Indonesia arrests 43 people following suicide attack

Indonesian police say they have arrested 43 suspected militants believed to have links to last week’s suicide attack at a busy police station in the country’s third-largest city

Indonesian police said Monday that they have arrested 43 suspected militants believed to have links to last week's suicide attack at a busy police station in the country's third-largest city.

National police spokesman Dedi Prasetyo said those arrested are suspected members of a local affiliate of the Islamic State group known as the Jama'ah Anshorut Daulah. He said police seized explosives, guns, knives, arrows and jihadi documents from the suspects.

The arrests were made in seven provinces and include the group's leader, Prasetyo said at a news conference in the capital, Jakarta.

The Nov. 13 suicide bombing involving a lone attacker in Medan wounded six people.

Among the suspects arrested in the raids were 20 members of JAD who have attended military-style jihadi training in North Sumatra's Mount Sibayak, Prasetyo said.

Police on Saturday killed two suspected militants in a shootout in North Sumatra province's Hamparan Perak village. Police said they believe the two were the bombmakers in the Medan attack.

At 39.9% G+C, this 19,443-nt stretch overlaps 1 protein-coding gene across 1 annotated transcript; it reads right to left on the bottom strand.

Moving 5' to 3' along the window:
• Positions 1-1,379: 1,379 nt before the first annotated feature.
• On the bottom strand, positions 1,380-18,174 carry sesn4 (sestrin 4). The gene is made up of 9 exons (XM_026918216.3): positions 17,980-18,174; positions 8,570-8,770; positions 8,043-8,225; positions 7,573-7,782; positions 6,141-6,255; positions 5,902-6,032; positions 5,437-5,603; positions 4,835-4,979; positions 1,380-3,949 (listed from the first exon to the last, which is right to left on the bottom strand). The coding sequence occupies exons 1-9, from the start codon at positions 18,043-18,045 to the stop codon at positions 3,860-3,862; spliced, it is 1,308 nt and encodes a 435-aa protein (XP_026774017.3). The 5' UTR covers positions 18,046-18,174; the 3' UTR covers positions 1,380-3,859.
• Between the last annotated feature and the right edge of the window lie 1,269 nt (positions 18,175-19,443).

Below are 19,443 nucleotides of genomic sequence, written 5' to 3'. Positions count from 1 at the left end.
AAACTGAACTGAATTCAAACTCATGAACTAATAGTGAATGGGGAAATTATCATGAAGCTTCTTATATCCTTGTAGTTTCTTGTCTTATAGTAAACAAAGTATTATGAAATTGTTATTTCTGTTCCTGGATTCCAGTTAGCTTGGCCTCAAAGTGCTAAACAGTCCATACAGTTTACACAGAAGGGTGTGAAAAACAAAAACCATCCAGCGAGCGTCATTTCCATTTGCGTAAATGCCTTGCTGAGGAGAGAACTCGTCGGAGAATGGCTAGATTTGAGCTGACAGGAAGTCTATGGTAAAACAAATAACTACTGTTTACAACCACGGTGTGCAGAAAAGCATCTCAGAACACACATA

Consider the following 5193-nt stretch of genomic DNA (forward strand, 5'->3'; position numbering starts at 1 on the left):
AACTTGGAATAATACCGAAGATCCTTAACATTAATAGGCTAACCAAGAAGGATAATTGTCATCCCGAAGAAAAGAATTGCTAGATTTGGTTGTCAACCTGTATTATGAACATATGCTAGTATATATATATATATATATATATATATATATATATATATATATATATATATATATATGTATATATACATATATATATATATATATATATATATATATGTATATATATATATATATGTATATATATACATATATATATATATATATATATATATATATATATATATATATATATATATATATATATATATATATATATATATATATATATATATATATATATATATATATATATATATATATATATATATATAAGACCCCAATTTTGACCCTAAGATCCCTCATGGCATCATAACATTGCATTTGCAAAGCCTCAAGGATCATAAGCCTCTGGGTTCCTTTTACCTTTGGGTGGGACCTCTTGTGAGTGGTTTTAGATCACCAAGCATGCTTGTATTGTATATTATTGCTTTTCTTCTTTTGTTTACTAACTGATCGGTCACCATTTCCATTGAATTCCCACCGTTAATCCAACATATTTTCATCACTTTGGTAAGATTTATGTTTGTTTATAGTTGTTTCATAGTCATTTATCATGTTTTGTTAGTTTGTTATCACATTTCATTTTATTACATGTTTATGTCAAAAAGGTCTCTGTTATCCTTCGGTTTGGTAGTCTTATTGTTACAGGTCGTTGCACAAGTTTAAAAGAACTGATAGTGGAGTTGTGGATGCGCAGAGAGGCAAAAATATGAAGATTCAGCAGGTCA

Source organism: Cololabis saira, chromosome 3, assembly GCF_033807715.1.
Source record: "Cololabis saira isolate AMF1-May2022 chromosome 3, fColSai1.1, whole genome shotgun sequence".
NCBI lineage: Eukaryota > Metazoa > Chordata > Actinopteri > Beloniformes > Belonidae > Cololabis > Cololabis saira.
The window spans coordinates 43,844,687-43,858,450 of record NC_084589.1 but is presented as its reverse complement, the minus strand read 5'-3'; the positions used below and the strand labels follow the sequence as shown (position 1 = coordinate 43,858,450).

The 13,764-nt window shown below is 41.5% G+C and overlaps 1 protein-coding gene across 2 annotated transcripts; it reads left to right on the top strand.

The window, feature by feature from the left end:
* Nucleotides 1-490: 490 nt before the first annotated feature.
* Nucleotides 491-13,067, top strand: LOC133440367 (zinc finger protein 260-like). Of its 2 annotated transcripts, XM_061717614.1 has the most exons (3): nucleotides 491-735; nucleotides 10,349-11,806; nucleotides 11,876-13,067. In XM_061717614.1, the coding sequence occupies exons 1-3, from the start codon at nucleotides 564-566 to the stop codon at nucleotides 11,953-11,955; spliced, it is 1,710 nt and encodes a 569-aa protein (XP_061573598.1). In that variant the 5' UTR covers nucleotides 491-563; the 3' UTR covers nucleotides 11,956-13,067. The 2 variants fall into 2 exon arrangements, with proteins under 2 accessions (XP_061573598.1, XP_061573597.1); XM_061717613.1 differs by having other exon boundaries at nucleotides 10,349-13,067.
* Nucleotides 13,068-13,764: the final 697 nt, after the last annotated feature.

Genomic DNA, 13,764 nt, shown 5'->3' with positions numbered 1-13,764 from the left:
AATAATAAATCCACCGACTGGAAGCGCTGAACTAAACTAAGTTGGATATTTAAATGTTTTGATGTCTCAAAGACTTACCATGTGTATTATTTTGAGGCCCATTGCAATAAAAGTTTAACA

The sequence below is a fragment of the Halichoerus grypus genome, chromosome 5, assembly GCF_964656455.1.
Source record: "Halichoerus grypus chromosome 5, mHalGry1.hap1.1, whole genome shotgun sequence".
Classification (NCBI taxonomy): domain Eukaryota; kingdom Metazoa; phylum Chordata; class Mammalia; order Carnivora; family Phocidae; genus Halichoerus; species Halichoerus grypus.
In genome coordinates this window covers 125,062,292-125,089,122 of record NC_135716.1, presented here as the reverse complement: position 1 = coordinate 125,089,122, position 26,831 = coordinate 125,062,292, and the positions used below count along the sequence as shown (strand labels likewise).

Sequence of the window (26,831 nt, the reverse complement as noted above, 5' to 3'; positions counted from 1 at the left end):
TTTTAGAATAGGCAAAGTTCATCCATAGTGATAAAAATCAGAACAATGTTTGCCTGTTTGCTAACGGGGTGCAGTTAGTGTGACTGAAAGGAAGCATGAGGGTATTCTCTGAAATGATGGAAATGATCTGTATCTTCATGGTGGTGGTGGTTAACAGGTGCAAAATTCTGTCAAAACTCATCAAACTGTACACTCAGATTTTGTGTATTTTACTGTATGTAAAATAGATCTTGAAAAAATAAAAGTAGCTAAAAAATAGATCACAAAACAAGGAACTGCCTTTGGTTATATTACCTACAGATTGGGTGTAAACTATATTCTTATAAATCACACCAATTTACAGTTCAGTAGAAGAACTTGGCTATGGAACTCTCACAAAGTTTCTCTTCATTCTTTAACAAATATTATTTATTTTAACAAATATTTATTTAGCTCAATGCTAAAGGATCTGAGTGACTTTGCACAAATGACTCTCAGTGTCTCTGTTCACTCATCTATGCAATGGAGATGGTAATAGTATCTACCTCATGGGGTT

A day later, four suspects surrendered to authorities, Prasetyo said.

JAD has been implicated in numerous attacks in Indonesia over the past two years and was designated a terror organization by the U.S. in 2017.

An Indonesian court banned the network a year later and asked the government to strangle its funding and support.

In May last year, two families carried out suicide bombings at churches in Indonesia's second-largest city, Surabaya, killing a dozen people. Police said the father was the head of a local JAD cell.

Indonesia, the world's most populous Muslim-majority nation, has been battling militants since bombings on the resort island of Bali in 2002 killed 202 people, mostly foreign tourists. Attacks aimed at foreigners have been largely replaced in recent years by smaller, less deadly strikes targeting the government, mainly police and anti-terrorism forces and local "infidels."